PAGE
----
Tesco has revealed that around 13,000 temporary Christmas staff have been kept on to help it cope with staff absences due to Covid-19 as the group increased its earnings outlook thanks to a strong festive performance.
The UK’s biggest supermarket said nearly half of the 30,000 temporary staff taken on over Christmas have been hired until at least the end of January as it battles with surging staff sickness levels due to the Omicron variant.
Chief executive Ken Murphy said absence levels had been higher than normal over the past six to eight weeks, but were “manageable” and well below those seen in the early days of the pandemic.
His comments came as Tesco reported a 0.3% rise in like-for-like sales over the six weeks to January 8 compared with a year earlier, when trade was boosted by coronavirus lockdown restrictions.
On a two-year basis, it saw UK festive sales jump 8.8%, though Tesco added that recent trading was also buoyed as Britons chose to stay at home more due to the spread of Omicron.
The group said the better-than-expected trading has put it on track to deliver full-year retail operating profits slightly above its previous guidance of between £2.5 billion and £2.6 billion – its second upgrade in less than four months.
But the group warned of rising food prices as its costs have nearly doubled to 5%, with customers already seeing a 1% increase over the past 19 weeks.
Mr Murphy said: “It’s possible we’ll see some further inflation on food, but we’ll do our very best to minimise the impact on customers.”
The trading update also covered Tesco’s third quarter and showed UK like-for-like sales lifting 0.2% in the 13 weeks, while the wider group saw growth of 2.4% and a 3.2% increase over the festive period to January 8.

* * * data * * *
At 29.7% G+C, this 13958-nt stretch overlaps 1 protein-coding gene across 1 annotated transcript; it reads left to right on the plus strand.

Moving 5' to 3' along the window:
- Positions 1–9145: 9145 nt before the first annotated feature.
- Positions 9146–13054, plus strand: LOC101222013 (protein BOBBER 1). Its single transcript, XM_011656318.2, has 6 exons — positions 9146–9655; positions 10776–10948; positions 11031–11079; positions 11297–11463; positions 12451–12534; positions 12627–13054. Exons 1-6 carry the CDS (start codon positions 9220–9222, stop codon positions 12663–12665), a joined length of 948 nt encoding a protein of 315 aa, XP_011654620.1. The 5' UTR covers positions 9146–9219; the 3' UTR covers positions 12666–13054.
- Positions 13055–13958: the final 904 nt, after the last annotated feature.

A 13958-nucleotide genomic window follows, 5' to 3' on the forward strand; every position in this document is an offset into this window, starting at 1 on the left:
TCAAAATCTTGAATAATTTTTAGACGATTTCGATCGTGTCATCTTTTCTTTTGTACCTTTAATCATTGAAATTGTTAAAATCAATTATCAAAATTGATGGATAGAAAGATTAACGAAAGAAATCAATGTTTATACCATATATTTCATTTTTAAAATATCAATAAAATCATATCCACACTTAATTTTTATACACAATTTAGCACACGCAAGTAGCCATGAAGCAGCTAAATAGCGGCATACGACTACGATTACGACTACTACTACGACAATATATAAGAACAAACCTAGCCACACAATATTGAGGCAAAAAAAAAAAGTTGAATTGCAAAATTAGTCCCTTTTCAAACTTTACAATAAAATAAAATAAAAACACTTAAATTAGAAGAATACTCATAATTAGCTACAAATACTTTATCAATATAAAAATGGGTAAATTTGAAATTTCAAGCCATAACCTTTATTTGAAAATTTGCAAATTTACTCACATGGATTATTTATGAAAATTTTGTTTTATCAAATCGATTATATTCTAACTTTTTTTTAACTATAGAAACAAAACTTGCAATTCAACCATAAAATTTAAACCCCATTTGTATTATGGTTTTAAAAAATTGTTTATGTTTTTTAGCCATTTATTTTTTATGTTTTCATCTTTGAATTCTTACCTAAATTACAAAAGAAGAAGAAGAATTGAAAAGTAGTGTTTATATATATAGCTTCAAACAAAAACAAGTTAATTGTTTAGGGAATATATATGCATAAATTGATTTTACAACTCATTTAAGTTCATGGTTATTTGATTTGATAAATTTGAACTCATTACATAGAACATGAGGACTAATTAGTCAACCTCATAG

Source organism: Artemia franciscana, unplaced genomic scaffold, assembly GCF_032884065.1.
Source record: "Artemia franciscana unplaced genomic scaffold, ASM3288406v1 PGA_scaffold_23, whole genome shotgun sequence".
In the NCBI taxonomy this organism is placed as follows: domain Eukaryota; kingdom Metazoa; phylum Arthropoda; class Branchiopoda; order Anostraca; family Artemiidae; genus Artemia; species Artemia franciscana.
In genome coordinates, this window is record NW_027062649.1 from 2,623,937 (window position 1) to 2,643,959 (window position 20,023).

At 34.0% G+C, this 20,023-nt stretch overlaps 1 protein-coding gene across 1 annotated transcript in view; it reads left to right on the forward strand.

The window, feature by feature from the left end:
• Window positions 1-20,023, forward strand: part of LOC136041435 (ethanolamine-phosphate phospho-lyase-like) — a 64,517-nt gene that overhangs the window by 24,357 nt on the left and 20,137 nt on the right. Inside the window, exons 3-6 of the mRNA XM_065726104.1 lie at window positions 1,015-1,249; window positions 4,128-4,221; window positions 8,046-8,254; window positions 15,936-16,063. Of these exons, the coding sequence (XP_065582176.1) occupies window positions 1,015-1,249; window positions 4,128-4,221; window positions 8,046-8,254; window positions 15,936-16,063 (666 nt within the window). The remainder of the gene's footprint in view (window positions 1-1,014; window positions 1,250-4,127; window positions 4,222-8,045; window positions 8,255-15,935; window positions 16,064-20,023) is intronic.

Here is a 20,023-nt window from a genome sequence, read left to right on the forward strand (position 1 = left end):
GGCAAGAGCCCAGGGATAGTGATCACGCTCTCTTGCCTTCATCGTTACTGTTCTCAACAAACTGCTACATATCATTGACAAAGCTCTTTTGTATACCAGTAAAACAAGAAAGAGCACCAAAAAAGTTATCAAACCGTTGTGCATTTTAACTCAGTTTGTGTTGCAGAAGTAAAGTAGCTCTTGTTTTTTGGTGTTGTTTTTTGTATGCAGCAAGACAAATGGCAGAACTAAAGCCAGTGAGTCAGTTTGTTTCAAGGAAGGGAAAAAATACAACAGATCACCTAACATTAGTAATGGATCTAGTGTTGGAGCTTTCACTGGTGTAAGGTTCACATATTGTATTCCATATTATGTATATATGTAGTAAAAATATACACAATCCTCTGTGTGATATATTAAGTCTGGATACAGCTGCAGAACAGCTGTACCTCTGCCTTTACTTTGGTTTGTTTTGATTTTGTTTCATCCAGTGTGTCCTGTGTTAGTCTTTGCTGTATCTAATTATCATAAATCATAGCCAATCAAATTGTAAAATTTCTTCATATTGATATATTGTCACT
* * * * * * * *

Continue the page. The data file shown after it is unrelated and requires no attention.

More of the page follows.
Tesco has joined a raft of retail rivals in raising its profit expectations, with close rival Sainsbury’s lifting its profit outlook on Wednesday, helped by a 0.1% sales rise over the six weeks to January 8.
Mr Murphy said: “Despite growing cost pressures and supply chain challenges in the industry, we continued to invest to protect availability, doubled down on our commitment to deliver great value and offered our strongest ever festive range.
“As a result, we outperformed the market, growing market share and strengthening our value position.”
Tesco also said that results in Tesco Bank were set to be better than expected, at between £160 million and £200 million, after bad debts came in lower than forecast.
But shares dipped 2% after its update.
Richard Hunter, head of markets at interactive investor, said: “Tesco has again cemented its reputation as the UK’s flagship supermarket, boosted by a dominant Christmas performance.”
He added: “This performance came amid fears of a festive shortage of goods which was mitigated by the scale and strength of Tesco’s relationship with its suppliers.
“Despite general supply chain blockages and inflationary cost pressures, Tesco was able to navigate this challenging environment relatively smoothly.”